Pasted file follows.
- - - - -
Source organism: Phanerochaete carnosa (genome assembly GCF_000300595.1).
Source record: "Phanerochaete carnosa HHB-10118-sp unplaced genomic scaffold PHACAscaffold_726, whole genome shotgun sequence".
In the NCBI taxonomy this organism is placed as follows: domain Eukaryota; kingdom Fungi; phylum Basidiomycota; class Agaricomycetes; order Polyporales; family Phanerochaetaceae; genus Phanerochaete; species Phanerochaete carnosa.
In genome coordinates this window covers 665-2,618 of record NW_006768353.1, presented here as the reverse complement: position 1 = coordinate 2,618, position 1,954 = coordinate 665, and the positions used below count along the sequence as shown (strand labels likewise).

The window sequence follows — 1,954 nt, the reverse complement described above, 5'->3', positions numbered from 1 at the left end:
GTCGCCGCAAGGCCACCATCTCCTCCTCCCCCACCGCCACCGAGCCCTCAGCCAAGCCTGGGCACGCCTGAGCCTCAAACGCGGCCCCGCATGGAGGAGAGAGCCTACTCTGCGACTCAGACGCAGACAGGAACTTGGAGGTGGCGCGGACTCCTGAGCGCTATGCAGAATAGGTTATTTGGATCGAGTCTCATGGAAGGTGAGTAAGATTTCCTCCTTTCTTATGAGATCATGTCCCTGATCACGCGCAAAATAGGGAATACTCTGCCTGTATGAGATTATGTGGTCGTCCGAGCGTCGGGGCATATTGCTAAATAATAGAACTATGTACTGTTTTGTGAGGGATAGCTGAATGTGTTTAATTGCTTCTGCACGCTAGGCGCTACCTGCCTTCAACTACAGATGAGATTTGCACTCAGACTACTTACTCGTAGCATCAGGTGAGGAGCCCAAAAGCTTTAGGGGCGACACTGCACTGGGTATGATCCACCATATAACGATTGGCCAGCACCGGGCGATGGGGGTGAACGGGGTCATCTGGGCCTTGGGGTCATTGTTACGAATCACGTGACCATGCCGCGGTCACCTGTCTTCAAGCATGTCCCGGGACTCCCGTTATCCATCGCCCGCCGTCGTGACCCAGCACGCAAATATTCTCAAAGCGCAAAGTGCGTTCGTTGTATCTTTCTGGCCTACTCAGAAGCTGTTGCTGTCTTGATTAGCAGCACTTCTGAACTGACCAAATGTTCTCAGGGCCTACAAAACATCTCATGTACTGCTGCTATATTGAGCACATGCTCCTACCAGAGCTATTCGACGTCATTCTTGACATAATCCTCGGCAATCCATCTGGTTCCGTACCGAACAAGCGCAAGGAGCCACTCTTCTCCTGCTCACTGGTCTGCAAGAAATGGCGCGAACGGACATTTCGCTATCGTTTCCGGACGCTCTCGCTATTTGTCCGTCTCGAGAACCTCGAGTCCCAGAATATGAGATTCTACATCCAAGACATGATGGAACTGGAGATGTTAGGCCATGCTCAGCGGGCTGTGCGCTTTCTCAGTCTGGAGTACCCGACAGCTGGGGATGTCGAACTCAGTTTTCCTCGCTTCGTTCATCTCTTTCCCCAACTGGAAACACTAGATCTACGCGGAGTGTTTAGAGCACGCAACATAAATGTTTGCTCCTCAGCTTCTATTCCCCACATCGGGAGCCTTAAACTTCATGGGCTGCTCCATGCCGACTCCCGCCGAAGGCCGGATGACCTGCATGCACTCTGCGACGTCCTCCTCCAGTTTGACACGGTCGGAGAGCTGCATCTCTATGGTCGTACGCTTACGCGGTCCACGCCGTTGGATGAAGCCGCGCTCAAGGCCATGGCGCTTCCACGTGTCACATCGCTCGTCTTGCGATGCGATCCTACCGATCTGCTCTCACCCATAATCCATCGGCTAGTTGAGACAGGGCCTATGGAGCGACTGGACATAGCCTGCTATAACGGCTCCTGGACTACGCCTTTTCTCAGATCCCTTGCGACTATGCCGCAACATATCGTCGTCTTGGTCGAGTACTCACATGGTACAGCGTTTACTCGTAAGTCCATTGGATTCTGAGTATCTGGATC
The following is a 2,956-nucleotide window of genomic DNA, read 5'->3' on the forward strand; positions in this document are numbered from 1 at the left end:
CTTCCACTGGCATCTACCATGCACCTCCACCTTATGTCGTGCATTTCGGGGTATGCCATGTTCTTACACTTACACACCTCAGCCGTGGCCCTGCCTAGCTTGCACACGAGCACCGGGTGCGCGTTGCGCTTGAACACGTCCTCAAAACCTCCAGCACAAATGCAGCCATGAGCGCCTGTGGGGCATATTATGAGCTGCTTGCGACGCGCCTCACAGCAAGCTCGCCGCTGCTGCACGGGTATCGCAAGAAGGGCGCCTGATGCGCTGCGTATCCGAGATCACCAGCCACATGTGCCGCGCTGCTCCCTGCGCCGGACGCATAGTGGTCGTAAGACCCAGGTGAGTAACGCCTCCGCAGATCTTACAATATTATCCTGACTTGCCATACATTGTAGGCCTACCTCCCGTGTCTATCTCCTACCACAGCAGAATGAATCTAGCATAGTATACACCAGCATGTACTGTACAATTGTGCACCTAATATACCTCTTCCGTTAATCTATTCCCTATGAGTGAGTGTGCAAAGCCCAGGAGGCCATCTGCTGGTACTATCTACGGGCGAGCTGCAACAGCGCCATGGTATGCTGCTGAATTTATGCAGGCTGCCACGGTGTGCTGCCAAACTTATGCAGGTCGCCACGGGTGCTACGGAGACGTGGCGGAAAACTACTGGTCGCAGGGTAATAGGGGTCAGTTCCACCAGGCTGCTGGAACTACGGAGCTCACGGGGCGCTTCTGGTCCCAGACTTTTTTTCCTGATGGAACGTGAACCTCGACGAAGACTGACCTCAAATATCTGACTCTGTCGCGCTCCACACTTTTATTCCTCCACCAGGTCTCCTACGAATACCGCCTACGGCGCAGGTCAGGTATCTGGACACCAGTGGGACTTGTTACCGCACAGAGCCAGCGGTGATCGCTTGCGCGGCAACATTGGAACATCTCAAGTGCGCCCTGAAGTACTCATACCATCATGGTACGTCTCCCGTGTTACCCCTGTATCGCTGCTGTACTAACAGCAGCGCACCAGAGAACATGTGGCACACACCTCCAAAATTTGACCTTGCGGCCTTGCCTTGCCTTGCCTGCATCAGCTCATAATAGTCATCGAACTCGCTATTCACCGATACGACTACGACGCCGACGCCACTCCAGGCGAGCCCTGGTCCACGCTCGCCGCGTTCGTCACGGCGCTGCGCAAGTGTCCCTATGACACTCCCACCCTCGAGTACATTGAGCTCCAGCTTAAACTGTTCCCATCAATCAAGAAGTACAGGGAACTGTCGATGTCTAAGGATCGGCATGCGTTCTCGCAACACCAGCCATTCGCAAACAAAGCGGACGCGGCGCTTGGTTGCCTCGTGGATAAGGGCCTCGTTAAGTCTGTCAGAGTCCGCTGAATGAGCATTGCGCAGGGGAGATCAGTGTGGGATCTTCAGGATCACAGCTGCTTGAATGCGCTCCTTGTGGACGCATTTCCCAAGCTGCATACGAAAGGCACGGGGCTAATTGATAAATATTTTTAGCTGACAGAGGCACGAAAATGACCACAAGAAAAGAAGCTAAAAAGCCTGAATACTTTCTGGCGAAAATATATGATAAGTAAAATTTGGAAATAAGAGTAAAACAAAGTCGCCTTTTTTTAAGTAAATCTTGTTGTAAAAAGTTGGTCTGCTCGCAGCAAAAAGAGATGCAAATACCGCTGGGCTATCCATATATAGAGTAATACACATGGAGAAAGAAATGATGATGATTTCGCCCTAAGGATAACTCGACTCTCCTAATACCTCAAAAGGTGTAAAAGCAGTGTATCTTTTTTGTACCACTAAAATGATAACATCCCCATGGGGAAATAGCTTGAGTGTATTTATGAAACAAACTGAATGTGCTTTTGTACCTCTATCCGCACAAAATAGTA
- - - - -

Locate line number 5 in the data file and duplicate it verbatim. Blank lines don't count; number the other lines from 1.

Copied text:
The window sequence follows — 1,954 nt, the reverse complement described above, 5'->3', positions numbered from 1 at the left end: